Last June, the seventh flagship initiative of the Strategic Partnership InnovEd4TS was hosted virtually at Humboldt Universität zu Berlin (HU-Berlin). Invited experts from four Circle U. universities and the University of Lisbon met around the flagship initiative HU-Q Programme, a university-wide initiative for research-based learning. Since the programme started in 2012, Humboldt Universität’s laboratory for innovation in teaching and learning, the bologna.lab, has facilitated 419 Q-Projects for 3,560 student participants from all disciplines.
Strategic Partnership InnovEd4TS (Innovative Education for Transferable Skills), is five member universities of Circle U. Alliance: Humboldt University, UCLouvain, University of Oslo, University of Aarhus and Université de Paris along with the University of Lisbon
Photo credit Humboldt-Universität zu Berlin
The HU-Q Programme led by the bologna.lab aims at:
- strengthening the research-teaching nexus at HU-Berlin, in particular at the undergraduate level.
- fostering the “shift from teaching to learning” by introducing learning formats that are focused on the construction of knowledge, the active acquisition and development of competencies, rather than traditional “knowledge transmission”.
- enhancing the quality of teaching by providing training in research-based education to students, researchers and teaching staff leading the student research projects.
HU-Q Programme is a competitive research opportunities programme which proposes 3 formats targeted at students, junior researchers and researchers.
What is Research-Based Learning or RBL?
During the visit, the Leads of the HU-Q programme, Wolfgang Deicke and Laura Schilow, provided the experts with solid references and definitions for Research-Based Learning or RBL.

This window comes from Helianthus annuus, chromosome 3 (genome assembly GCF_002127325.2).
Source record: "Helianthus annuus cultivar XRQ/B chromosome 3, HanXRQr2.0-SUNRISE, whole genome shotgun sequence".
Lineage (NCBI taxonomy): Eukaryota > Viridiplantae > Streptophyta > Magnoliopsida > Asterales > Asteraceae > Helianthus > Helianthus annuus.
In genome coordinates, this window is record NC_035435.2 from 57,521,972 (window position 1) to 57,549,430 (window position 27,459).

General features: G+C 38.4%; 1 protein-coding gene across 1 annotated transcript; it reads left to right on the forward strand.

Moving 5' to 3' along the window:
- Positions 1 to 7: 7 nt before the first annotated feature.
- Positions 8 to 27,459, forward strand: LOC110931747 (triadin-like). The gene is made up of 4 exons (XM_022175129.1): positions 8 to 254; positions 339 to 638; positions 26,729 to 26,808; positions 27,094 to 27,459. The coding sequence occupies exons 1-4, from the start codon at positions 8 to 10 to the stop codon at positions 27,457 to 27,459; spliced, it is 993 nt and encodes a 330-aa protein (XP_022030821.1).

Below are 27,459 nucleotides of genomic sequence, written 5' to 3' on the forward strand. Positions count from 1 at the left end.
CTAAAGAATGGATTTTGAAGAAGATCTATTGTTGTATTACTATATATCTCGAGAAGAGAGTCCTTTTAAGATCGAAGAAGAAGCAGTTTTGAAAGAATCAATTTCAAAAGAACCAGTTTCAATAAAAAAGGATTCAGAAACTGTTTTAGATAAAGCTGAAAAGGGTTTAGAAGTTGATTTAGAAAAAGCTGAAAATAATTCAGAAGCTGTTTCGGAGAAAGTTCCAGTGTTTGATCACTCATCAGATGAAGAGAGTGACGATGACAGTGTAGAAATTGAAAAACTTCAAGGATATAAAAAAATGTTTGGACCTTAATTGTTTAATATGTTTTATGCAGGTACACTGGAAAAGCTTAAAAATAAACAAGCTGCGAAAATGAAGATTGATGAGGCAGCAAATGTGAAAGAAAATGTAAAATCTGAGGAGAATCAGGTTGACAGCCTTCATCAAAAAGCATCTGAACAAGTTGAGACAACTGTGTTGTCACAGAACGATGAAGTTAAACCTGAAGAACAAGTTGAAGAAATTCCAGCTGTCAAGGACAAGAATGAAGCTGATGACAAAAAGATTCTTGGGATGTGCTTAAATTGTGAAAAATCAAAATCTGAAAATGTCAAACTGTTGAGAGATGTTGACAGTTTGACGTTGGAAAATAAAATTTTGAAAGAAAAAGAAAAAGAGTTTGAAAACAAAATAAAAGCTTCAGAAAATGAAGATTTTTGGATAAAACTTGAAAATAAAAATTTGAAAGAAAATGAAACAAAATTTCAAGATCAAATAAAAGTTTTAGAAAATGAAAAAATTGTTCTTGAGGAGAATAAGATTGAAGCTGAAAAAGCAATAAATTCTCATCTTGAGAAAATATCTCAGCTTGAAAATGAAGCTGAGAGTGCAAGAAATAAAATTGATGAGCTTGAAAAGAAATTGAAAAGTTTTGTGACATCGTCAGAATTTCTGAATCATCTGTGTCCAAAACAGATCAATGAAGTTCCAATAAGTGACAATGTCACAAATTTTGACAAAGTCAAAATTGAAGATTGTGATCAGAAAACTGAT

“Most, if not all subjects taught at the university have a connection to research and part of university education is to prepare students for research in their discipline”, starts Wolfgang Deicke.
“But most of university research training is based on knowledge transmission or the guided development of applied skills”. “Independent research” starts when students are presented with a research problem to solve individually (or in groups) or given the opportunity to develop a research project by themselves. “It is these types of activities that we would class a research-based learning. It is distinct from the other types of research-related teaching in that it requires the students to be more active and engaged in knowledge production. They may not always produce “original” research, but they gain insights and skills that are new to them personally”, explains Laura Schilow.
Visit the Circle U. website to learn more about the programme and read the article in full.
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